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13 October 2020 | Story Prof John Mubangizi | Photo Sonia du Toit
Prof John C Mubangizi is Dean: Faculty of Law, University of the Free State.

South Africans are sick and tired of corruption. They are angry, frustrated and despondent. And they have every reason to be. South Africa has many problems: crime, unemployment, poverty, gender-based violence, inequality, low economic growth and now – in common with many other countries – COVID-19. The list goes on and on. What makes corruption the biggest threat among all these is that it cuts across all of them and impacts on their gravity in different ways. 

The South African Constitution envisages a society based on democratic values, social justice and fundamental human rights. The way things are going, that society is never likely to happen. That is because corruption has been, and continues to be, the greatest threat to any possibility of realising that constitutional dream. In South Africa, like everywhere else where corruption is rampant, it occurs both in the public and private sectors, where it affects democracy and human rights by deteriorating institutions and diminishing public trust in government. It impairs the ability of government to fulfil its obligations and ensure accountability in the delivery of economic and social services like healthcare, education, clean water, housing, and social security. This is because corruption diverts funds into private pockets – which impedes delivery of services – thereby perpetuating poverty, inequality, injustice and unfairness. The problem is aggravated when government is the main culprit. “Government” here, of course, refers to the dictionary meaning of the term, namely, “the group of people with the authority to govern a country or state”.

Corruption existed in ancient Egypt, China and Greece

There are those who argue that corruption is as old as mankind and, therefore, it is here to stay. Indeed, corruption is known to have existed in ancient Egypt, ancient China and ancient Greece. In Robert Bolt’s 16th Century play A Man for All Seasons, Richard Rich’s opening remark is “But every man has his price.” In the 1836 play The Government Inspector, Nikolai Gogol cleverly satirised the human greed, stupidity and extensive political corruption in Imperial Russia at the time. And in a recent article in The Conversation (28 August 2020), Steven Friedman wonders why South Africans express shock at corruption when “it is perhaps the country’s oldest tradition.” He locates the advent of corruption in South Africa at the arrival of Jan van Riebeeck in 1652, through to the ensuing colonialism and apartheid. He argues that in reality, “corruption has been a constant feature of South African political life for much of the past 350 years. It is deeply embedded and it will take a concerted effort, over years, not days, to defeat it”.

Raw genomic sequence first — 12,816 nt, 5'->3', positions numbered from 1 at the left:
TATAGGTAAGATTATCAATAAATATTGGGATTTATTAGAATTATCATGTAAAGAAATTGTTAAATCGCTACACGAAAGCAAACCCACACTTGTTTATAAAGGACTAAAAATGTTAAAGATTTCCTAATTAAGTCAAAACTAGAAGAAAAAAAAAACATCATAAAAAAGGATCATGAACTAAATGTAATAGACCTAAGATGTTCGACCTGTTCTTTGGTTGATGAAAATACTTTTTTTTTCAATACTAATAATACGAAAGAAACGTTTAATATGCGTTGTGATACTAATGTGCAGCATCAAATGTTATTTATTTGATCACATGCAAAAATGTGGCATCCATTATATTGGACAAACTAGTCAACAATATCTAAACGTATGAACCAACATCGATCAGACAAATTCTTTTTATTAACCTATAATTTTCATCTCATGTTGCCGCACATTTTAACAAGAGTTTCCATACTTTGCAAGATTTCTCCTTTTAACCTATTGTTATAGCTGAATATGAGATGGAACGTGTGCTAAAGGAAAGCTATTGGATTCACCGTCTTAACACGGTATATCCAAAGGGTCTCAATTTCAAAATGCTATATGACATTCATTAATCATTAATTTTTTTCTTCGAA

Agreed, but does it have to be that way? At the time of Jan van Riebeeck and during the 350 years of colonialism and apartheid, we did not have the legal framework that we have now. Here is a brief overview of that framework.

Read full article here

Opinion article by Professor John C Mubangizi, Dean: Faculty of Law, University of the Free State


News Archive

Odeion School of Music prepares for Europe
2012-05-09

 

Travelling to Europe in July will be, from the left: Lebogang Ledwaba (21); Maja van Dyk (19); Kgaugelo Mpyane (22); Neo Phambuka; and Heinrich Lategan (18)
Photo: Hannes Pieterse
9 May 2012

Ten young musicians from the Odeion School of Music (OSM) will travel to Europe later this year after being selected as members of the 2012 Miagi Youth Symphony Orchestra.

These talented musicians will play at venues in Germany and Austria in July 2012. As part of the Miagi Youth Symphony Orchestra, they will share the stage with some of the best youth orchestras from around the world. On the orchestra’s itinerary is a performance at the Young Euro Classic Festival in Germany where they are scheduled to perform at the opening concert. The Young Euro Classic is the world’s premier festival for symphonic youth orchestras. Before their trip to Europe, the Miagi Youth Orchestra will play at a farewell concert at the Linder Auditorium in Johannesburg.

The Miagi Youth Orchestra operates under the auspices of a non-profit organisation MIAGI (Music Is A Great Investment). The organisation covers all costs of the European tour.

Ms Ingrid Hedlund, Creative Manager of Miagi, says 88 young musicians have been selected for the 2012 events and tour of Europe. She finds the level of talent of the students studying at the Odeion School of Music very high. That is why so many students from the OSM were selected to play in the orchestra.

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